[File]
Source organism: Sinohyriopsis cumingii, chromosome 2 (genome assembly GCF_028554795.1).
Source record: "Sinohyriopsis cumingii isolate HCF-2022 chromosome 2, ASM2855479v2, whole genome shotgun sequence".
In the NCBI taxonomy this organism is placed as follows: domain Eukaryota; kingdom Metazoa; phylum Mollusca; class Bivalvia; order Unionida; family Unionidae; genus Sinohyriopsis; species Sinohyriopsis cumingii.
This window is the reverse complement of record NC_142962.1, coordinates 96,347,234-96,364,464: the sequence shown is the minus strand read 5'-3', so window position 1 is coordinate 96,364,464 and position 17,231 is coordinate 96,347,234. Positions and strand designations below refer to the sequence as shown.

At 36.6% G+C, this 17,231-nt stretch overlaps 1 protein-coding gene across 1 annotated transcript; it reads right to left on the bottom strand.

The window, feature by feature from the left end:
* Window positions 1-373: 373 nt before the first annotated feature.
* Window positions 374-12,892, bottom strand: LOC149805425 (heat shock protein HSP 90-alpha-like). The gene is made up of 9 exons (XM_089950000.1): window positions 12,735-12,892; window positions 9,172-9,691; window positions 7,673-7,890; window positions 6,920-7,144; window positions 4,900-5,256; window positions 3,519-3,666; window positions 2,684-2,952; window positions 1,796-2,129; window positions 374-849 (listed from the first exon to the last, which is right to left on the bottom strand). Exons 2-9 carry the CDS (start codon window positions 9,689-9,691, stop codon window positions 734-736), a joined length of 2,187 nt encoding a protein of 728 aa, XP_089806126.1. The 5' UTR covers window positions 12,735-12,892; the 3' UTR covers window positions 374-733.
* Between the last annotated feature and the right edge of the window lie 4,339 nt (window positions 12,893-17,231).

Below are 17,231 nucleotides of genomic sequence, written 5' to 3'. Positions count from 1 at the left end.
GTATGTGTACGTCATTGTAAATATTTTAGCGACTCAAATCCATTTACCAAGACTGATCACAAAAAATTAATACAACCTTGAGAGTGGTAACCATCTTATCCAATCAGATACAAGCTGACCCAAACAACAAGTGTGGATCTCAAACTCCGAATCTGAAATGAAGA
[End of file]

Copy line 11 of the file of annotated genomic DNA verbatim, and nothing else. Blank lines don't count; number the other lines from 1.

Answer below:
GTATGTGTACGTCATTGTAAATATTTTAGCGACTCAAATCCATTTACCAAGACTGATCACAAAAAATTAATACAACCTTGAGAGTGGTAACCATCTTATCCAATCAGATACAAGCTGACCCAAACAACAAGTGTGGATCTCAAACTCCGAATCTGAAATGAAGA